Schoology – The learning management system Schoology does have a portfolio feature. It seems to be underutilized as many people do not share work in that forum. I am able to see the benefits of having students, particularly middle school students, save their pride work there. However the Schoology portfolios does not offer the flexibility that students may find on Google sites, Wix, Weebly or WordPress. Also when the student leaves the institution, they are able to individual download zip files of each folder of work. Students are not able to keep all of the files intact in the organization that they set up. The Schoology portfolio definitely has limits. Students are not able to create or purchase a domain name. The only real creative flexibility is that users are able to add an image to each folder in the portfolio. I have an example that I use for demonstrations with teachers. 

Wix – During our first DLL course, Disruptive Innovation, I signed up for a free account on Wix, and browsed around. The pricing seemed reasonable and the templates were slick! I considered setting up a domain name, but I did not follow through. The templates that I looked at had some wonderful images built in and I was not feeling inspired to insert specific images when I didn’t have content created yet.

Weebly – I had a very similar experience with Weebly as I did with Wix. However, I did not find templates. The site set-up seemed a little bit blah and I really needed a starting point. I felt a little bit like Goldilocks. Wix had too much guidance in the form of templates, Weebly didn’t have quite enough. The templates probably came later, but I didn’t put enough time into it to locate them.

WordPress – I settled on WordPress for multiple reasons. Primarily, I had already set up a personal website in WordPress previously and purchased a domain name years ago. It was long expired, but I remembered that I had been able to set it up with minimal effort, so there was comfort in that. Full disclosure, the reason I got an early start on my portfolio was because it felt fun, and more engaging than writing a literature review. A domain name seemed like a really cool place to start. Then I would finally feel some ownership. Well ownership is not always free, is it? So I purchased the domain name and paid for the premium features of WordPress. $100 a year didn’t seem like too much to be able to get me through my graduate program. Then I got really jazzed about making a little image for a tab label. I chose a minimal type theme and realized that I was not locked into a page full of images. My next step was to make an about page because that seemed easy enough. I use Dr. Thibodeaux’s and Dr. Harapnuik’s portfolios as inspiration for starting points. After that, I used the sites of other DLL students to guide the planning of my site. I am fairly certain that I did not choose the easiest tool, or even the least expensive. I was drawn to WordPress because I had used it before and it is one the teachers were advocating. My choice to stay with WordPress was because I had a substantial time and financial investment by the time we started this third class EDLD 5303, Applying Educational Technology Portfolio. Now I am able to navigate the pages fairly well, and enjoy adding the widgets and experimenting with adding various forms of media. I did stop myself from purchasing the business plan in order to be able to use plug-ins. I did not want to go overboard, because I hope to maintain this site for years to come.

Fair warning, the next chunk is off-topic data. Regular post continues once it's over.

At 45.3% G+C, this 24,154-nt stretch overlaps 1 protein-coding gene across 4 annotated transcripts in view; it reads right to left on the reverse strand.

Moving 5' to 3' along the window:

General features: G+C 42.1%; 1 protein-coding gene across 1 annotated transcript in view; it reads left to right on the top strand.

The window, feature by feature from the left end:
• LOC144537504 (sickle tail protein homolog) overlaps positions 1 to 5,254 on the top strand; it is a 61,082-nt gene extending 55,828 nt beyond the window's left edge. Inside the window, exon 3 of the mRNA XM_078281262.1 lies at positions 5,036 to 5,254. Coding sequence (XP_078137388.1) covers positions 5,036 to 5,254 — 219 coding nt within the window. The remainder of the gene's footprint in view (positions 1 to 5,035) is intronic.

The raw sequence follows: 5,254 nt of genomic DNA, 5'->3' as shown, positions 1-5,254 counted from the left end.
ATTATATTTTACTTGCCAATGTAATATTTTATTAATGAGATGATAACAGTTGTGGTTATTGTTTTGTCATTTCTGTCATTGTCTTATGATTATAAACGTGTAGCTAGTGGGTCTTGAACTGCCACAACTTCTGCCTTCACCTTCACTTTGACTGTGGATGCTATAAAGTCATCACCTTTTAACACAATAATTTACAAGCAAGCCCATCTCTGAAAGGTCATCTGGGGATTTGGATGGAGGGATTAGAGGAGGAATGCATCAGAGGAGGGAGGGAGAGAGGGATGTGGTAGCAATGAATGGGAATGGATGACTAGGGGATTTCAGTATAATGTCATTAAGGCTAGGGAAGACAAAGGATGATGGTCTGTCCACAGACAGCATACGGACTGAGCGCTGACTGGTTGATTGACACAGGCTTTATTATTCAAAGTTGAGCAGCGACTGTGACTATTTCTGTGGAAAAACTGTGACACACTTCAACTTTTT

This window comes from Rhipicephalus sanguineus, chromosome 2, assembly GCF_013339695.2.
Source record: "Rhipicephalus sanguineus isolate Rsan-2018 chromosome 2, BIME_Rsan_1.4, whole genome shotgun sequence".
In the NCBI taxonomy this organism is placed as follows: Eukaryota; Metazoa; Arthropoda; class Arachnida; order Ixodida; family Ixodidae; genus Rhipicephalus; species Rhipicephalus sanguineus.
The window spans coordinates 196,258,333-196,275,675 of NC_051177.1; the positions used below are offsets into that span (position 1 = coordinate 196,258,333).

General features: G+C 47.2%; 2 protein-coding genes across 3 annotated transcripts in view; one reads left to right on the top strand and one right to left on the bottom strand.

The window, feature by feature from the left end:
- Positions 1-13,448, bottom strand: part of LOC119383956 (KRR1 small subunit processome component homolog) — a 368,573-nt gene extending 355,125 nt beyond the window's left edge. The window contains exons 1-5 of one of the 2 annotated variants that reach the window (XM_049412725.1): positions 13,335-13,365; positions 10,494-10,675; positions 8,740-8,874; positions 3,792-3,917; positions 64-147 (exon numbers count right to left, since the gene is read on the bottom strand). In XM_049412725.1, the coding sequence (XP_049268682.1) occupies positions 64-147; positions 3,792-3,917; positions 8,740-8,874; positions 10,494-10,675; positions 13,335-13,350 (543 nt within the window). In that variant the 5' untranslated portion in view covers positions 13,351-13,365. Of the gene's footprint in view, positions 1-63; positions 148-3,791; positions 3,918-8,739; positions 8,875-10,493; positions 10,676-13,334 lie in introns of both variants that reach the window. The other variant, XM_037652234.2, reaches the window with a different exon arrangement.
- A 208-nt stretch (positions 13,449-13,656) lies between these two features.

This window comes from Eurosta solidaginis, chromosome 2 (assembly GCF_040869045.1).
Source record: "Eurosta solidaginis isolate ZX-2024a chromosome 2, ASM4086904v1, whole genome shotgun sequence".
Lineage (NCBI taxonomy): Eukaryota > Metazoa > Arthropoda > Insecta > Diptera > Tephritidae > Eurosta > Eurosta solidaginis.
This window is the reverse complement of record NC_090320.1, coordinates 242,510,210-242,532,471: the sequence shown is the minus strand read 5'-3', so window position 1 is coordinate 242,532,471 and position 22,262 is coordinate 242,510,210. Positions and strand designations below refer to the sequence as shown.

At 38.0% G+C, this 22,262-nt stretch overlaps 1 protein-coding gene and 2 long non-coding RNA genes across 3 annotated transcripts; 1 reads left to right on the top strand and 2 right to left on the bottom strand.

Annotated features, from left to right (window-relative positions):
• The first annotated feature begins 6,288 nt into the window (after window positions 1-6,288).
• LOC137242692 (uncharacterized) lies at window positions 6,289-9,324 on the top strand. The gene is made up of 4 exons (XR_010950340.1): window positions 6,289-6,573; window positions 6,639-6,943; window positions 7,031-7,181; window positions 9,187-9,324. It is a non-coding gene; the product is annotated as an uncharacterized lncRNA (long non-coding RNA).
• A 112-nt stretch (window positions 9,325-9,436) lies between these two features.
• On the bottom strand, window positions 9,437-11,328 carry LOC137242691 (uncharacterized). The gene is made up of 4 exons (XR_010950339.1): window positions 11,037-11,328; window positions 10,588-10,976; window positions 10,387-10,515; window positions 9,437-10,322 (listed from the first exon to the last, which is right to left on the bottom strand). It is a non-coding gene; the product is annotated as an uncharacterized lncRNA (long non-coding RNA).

References:

Brandl, R. (2021, January 22). Best Website Builder 2021: I’ve Reviewed the 15 Best (& Worst). WebsiteToolTester. https://www.websitetooltester.com/en/best-website-builder/.

Groom, J. (2019, October 18). 7 Things You Should Know About a Domain of One’s Own. https://library.educause.edu/resources/2019/10/7-things-you-should-know-about-a-domain-of-ones-own.

Hertz, M. B. (2020, January 6). Tools for Creating Digital Student Portfolios. Edutopia. https://www.edutopia.org/article/tools-creating-digital-student-portfolios.